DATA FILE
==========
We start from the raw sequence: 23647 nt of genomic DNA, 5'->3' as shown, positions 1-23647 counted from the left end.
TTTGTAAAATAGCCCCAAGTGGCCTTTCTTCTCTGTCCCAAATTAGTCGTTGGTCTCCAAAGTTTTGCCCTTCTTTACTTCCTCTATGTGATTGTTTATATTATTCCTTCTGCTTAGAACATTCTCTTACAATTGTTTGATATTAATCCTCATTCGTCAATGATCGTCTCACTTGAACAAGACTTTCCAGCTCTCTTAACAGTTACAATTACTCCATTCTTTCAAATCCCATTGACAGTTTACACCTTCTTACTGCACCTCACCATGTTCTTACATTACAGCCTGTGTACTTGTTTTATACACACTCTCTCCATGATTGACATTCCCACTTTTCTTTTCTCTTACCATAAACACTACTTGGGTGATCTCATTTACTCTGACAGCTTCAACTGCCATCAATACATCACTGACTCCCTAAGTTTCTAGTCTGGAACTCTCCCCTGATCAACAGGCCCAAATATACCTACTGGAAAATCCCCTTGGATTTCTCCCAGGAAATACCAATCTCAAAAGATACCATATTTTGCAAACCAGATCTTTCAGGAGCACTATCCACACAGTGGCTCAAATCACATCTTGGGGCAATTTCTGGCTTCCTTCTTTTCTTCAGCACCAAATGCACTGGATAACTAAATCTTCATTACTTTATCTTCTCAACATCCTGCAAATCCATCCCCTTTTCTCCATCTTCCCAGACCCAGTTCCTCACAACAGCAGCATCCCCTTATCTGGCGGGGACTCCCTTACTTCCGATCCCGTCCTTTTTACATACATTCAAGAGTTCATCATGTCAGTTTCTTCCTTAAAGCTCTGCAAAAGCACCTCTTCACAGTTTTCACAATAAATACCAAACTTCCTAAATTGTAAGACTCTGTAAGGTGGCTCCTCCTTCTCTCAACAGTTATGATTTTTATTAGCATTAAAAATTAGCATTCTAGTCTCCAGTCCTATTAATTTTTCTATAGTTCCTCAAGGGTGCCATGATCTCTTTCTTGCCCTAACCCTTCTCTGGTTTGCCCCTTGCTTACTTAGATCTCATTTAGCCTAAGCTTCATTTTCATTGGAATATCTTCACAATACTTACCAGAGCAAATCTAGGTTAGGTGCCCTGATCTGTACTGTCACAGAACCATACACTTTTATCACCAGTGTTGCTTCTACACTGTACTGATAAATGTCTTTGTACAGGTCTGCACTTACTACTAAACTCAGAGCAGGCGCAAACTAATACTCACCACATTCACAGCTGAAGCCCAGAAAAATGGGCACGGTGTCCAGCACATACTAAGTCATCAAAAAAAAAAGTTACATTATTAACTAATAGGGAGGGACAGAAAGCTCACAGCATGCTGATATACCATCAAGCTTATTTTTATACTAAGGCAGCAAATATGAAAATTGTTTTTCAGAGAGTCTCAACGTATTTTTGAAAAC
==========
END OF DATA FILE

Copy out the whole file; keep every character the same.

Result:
We start from the raw sequence: 23647 nt of genomic DNA, 5'->3' as shown, positions 1-23647 counted from the left end.
TTTGTAAAATAGCCCCAAGTGGCCTTTCTTCTCTGTCCCAAATTAGTCGTTGGTCTCCAAAGTTTTGCCCTTCTTTACTTCCTCTATGTGATTGTTTATATTATTCCTTCTGCTTAGAACATTCTCTTACAATTGTTTGATATTAATCCTCATTCGTCAATGATCGTCTCACTTGAACAAGACTTTCCAGCTCTCTTAACAGTTACAATTACTCCATTCTTTCAAATCCCATTGACAGTTTACACCTTCTTACTGCACCTCACCATGTTCTTACATTACAGCCTGTGTACTTGTTTTATACACACTCTCTCCATGATTGACATTCCCACTTTTCTTTTCTCTTACCATAAACACTACTTGGGTGATCTCATTTACTCTGACAGCTTCAACTGCCATCAATACATCACTGACTCCCTAAGTTTCTAGTCTGGAACTCTCCCCTGATCAACAGGCCCAAATATACCTACTGGAAAATCCCCTTGGATTTCTCCCAGGAAATACCAATCTCAAAAGATACCATATTTTGCAAACCAGATCTTTCAGGAGCACTATCCACACAGTGGCTCAAATCACATCTTGGGGCAATTTCTGGCTTCCTTCTTTTCTTCAGCACCAAATGCACTGGATAACTAAATCTTCATTACTTTATCTTCTCAACATCCTGCAAATCCATCCCCTTTTCTCCATCTTCCCAGACCCAGTTCCTCACAACAGCAGCATCCCCTTATCTGGCGGGGACTCCCTTACTTCCGATCCCGTCCTTTTTACATACATTCAAGAGTTCATCATGTCAGTTTCTTCCTTAAAGCTCTGCAAAAGCACCTCTTCACAGTTTTCACAATAAATACCAAACTTCCTAAATTGTAAGACTCTGTAAGGTGGCTCCTCCTTCTCTCAACAGTTATGATTTTTATTAGCATTAAAAATTAGCATTCTAGTCTCCAGTCCTATTAATTTTTCTATAGTTCCTCAAGGGTGCCATGATCTCTTTCTTGCCCTAACCCTTCTCTGGTTTGCCCCTTGCTTACTTAGATCTCATTTAGCCTAAGCTTCATTTTCATTGGAATATCTTCACAATACTTACCAGAGCAAATCTAGGTTAGGTGCCCTGATCTGTACTGTCACAGAACCATACACTTTTATCACCAGTGTTGCTTCTACACTGTACTGATAAATGTCTTTGTACAGGTCTGCACTTACTACTAAACTCAGAGCAGGCGCAAACTAATACTCACCACATTCACAGCTGAAGCCCAGAAAAATGGGCACGGTGTCCAGCACATACTAAGTCATCAAAAAAAAAAGTTACATTATTAACTAATAGGGAGGGACAGAAAGCTCACAGCATGCTGATATACCATCAAGCTTATTTTTATACTAAGGCAGCAAATATGAAAATTGTTTTTCAGAGAGTCTCAACGTATTTTTGAAAAC